Why Museums Must Have a ‘Cool’ Quotient

Museums play an important role in enhancing one’s understanding of history, but typically they attract only the cultural elite. The Louvre Abu Dhabi wants to transcend that barrier. Its vision is to become a global platform that brings together people from different countries, cultures, religions, across various age groups and from all walks of life. From a Knowledge@Wharton conversation with  Saif Saeed Ghobash, undersecretary at the department of culture and tourism in Abu Dhabi you can learn about the changing role of museums in the 21st century and why they must have a ‘cool’ quotient if they want to attract young people. Here are five takeaways.

The museum is for everybody

Our vision is that any visitor to this museum should be able to find a bit of their home in it — whether you come from Asia, Africa, or from South America and whether you are a Buddhist, a Muslim, or from any other religion. You will find a part of your culture or your background or your history in this museum. This is a global stage where we are going to showcase you.

How to talk about the past for the future generations

All museums face a paradox. They are dedicated to preserving the past, but at the same time they must also prepare audiences for the future. Museums play a very important role in augmenting one’s understanding of history through presenting incidents, tales, facts, etc. in a manner that is enticing, exciting, and easy to comprehend. We also work hand in hand with the ministry of education in mandating the visit of every student to the Louvre Abu Dhabi at least once every two years.

How to communicate effectively

Museums across different regions face the common problem of attracting only a narrow cultural elite and not a broad audience. Your product is not only your permanent and temporary exhibitions. It is also your programming, your workshops, your events, and so on. You need to understand your audience better and cater to their needs.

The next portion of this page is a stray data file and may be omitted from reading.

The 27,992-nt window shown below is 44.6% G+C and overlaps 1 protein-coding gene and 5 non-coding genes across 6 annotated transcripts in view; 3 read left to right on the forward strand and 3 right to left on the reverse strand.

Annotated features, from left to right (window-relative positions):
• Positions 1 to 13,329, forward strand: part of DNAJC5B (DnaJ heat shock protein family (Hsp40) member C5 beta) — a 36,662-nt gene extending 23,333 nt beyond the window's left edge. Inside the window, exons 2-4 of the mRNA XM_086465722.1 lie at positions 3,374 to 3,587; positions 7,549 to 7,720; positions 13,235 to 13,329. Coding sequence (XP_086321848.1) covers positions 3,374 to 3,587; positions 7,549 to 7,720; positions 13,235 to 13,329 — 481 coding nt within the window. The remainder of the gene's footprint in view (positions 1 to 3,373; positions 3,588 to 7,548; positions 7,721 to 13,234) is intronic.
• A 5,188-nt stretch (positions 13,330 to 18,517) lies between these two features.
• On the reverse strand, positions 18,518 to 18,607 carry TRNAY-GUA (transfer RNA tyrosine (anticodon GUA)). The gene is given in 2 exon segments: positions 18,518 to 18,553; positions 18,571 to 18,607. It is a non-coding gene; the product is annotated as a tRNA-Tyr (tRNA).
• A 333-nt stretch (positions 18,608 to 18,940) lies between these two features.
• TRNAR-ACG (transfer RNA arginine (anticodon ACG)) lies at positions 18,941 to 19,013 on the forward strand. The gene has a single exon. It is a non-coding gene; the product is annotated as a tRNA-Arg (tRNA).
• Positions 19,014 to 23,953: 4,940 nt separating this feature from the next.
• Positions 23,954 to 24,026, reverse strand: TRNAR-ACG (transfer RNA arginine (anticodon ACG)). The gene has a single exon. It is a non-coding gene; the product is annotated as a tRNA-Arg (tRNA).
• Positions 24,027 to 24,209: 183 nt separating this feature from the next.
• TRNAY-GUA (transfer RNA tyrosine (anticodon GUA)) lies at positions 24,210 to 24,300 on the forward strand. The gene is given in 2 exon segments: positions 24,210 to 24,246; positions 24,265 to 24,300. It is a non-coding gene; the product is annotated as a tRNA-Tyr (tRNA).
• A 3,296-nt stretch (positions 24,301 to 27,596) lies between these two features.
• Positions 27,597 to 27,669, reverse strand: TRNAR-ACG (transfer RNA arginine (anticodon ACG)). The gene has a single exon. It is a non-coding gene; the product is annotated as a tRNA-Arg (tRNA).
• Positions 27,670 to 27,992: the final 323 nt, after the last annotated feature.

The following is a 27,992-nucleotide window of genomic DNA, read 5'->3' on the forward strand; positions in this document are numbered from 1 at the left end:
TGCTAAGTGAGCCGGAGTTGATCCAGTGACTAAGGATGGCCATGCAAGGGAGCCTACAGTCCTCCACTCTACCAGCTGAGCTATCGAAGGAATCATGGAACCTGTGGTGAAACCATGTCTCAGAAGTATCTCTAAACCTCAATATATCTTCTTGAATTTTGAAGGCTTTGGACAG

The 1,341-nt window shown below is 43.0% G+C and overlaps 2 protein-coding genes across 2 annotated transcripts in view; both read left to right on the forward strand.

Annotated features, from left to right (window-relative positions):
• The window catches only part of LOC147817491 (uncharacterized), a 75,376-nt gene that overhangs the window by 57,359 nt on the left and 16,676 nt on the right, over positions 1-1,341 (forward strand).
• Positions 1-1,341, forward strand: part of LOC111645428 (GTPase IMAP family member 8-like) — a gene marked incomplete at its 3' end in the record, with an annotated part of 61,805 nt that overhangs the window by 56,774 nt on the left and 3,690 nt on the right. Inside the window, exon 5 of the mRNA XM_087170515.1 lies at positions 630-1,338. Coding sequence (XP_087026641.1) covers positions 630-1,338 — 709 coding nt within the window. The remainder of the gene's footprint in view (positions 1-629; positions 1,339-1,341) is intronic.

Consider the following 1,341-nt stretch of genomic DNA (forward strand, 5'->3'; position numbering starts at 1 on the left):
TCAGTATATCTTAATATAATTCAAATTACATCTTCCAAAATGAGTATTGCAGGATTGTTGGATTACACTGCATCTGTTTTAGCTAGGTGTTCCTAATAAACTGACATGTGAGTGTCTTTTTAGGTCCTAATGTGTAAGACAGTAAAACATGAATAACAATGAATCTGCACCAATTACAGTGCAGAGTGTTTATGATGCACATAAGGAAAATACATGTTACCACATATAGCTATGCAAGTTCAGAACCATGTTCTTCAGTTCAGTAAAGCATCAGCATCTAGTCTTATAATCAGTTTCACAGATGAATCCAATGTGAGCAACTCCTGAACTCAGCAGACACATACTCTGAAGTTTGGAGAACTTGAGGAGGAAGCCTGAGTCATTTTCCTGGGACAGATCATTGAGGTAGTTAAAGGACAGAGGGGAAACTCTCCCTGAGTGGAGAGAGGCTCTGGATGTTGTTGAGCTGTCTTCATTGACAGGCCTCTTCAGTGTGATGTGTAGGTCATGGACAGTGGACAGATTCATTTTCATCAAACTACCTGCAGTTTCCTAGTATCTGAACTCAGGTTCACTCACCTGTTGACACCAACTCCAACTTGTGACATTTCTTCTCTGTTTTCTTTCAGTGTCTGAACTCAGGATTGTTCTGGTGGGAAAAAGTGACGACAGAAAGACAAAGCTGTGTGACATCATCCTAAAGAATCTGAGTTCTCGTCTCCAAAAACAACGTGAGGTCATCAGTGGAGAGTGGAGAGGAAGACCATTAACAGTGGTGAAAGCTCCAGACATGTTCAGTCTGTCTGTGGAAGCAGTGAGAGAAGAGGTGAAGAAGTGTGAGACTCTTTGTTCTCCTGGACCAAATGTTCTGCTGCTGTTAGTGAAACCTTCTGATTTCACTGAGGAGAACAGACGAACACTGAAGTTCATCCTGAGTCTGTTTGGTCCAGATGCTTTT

How to connect with younger generations

All teachers are invited to the museum before they start the academic year, we brief them on the content and we prep them. The journey begins in the classroom when the schoolchildren are prepared for the visit. And they are debriefed after the visit. That creates love, respect and appreciation.

How to be cool

Whatever exhibition we do, there is always an element that caters to children. For example, when we had an exhibition on Japan, we infused the experience with Manga lab workshops with Japanese animation. We flew in world-class animators and artists from across the world to interact with kids. You have to be “cool” as a museum, or you will miss out on attracting children. We are also able to interact with people of determination. We have placed various multi-sensory works across our galleries that people can touch and feel. We want to speak to everyone.

The story of a successful campaign

A highly successful marketing campaign — which won a lot of awards — was the Highway Gallery which we launched last year. It was the first of its kind. We took over dozens of billboards and we worked with the local radio stations. So as you were driving on the highway, you could tune into a defined radio station, and there would be a narrative telling you about every art piece that you drove past. The idea was to increase people’s awareness and knowledge about the art and also arouse their curiosity and attract them to the museum.